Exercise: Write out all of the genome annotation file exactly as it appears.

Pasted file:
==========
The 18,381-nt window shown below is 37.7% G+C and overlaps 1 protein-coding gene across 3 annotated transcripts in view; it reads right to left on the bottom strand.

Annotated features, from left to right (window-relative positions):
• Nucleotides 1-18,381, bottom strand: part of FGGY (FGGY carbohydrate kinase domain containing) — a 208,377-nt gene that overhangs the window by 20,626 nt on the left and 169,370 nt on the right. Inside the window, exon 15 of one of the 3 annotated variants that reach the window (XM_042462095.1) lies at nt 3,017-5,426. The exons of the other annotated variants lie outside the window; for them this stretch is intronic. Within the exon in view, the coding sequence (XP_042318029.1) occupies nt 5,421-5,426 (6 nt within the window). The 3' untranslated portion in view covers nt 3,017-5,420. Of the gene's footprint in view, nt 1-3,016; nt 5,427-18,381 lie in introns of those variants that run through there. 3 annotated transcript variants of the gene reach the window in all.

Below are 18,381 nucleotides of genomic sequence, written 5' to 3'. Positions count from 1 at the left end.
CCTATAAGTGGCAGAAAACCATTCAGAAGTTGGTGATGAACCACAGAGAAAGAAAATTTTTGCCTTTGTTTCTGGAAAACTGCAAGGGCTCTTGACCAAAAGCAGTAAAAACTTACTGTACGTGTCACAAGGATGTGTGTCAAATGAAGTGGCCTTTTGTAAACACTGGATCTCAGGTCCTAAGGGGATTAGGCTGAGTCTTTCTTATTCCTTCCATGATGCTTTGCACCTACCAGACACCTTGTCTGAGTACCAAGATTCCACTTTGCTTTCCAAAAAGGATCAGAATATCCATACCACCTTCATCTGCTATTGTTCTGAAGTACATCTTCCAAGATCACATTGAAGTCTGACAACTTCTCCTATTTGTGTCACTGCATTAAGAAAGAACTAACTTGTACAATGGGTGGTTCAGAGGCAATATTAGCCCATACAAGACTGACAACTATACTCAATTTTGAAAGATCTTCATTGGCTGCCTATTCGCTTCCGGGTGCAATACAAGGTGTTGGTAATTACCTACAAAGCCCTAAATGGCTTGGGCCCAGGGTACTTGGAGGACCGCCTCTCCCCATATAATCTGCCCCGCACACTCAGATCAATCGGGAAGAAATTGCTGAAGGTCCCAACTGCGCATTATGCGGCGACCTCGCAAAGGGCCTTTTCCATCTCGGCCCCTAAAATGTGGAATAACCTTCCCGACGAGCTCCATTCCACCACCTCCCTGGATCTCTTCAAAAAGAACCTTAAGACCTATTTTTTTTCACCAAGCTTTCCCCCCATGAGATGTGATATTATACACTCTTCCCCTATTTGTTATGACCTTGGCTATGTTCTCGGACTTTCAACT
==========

The 18,381-nt window shown below is 37.7% G+C and overlaps 1 protein-coding gene across 3 annotated transcripts in view; it reads right to left on the bottom strand.

Annotated features, from left to right (window-relative positions):
• Nucleotides 1-18,381, bottom strand: part of FGGY (FGGY carbohydrate kinase domain containing) — a 208,377-nt gene that overhangs the window by 20,626 nt on the left and 169,370 nt on the right. Inside the window, exon 15 of one of the 3 annotated variants that reach the window (XM_042462095.1) lies at nt 3,017-5,426. The exons of the other annotated variants lie outside the window; for them this stretch is intronic. Within the exon in view, the coding sequence (XP_042318029.1) occupies nt 5,421-5,426 (6 nt within the window). The 3' untranslated portion in view covers nt 3,017-5,420. Of the gene's footprint in view, nt 1-3,016; nt 5,427-18,381 lie in introns of those variants that run through there. 3 annotated transcript variants of the gene reach the window in all.

Below are 18,381 nucleotides of genomic sequence, written 5' to 3'. Positions count from 1 at the left end.
CCTATAAGTGGCAGAAAACCATTCAGAAGTTGGTGATGAACCACAGAGAAAGAAAATTTTTGCCTTTGTTTCTGGAAAACTGCAAGGGCTCTTGACCAAAAGCAGTAAAAACTTACTGTACGTGTCACAAGGATGTGTGTCAAATGAAGTGGCCTTTTGTAAACACTGGATCTCAGGTCCTAAGGGGATTAGGCTGAGTCTTTCTTATTCCTTCCATGATGCTTTGCACCTACCAGACACCTTGTCTGAGTACCAAGATTCCACTTTGCTTTCCAAAAAGGATCAGAATATCCATACCACCTTCATCTGCTATTGTTCTGAAGTACATCTTCCAAGATCACATTGAAGTCTGACAACTTCTCCTATTTGTGTCACTGCATTAAGAAAGAACTAACTTGTACAATGGGTGGTTCAGAGGCAATATTAGCCCATACAAGACTGACAACTATACTCAATTTTGAAAGATCTTCATTGGCTGCCTATTCGCTTCCGGGTGCAATACAAGGTGTTGGTAATTACCTACAAAGCCCTAAATGGCTTGGGCCCAGGGTACTTGGAGGACCGCCTCTCCCCATATAATCTGCCCCGCACACTCAGATCAATCGGGAAGAAATTGCTGAAGGTCCCAACTGCGCATTATGCGGCGACCTCGCAAAGGGCCTTTTCCATCTCGGCCCCTAAAATGTGGAATAACCTTCCCGACGAGCTCCATTCCACCACCTCCCTGGATCTCTTCAAAAAGAACCTTAAGACCTATTTTTTTTCACCAAGCTTTCCCCCCATGAGATGTGATATTATACACTCTTCCCCTATTTGTTATGACCTTGGCTATGTTCTCGGACTTTCAACT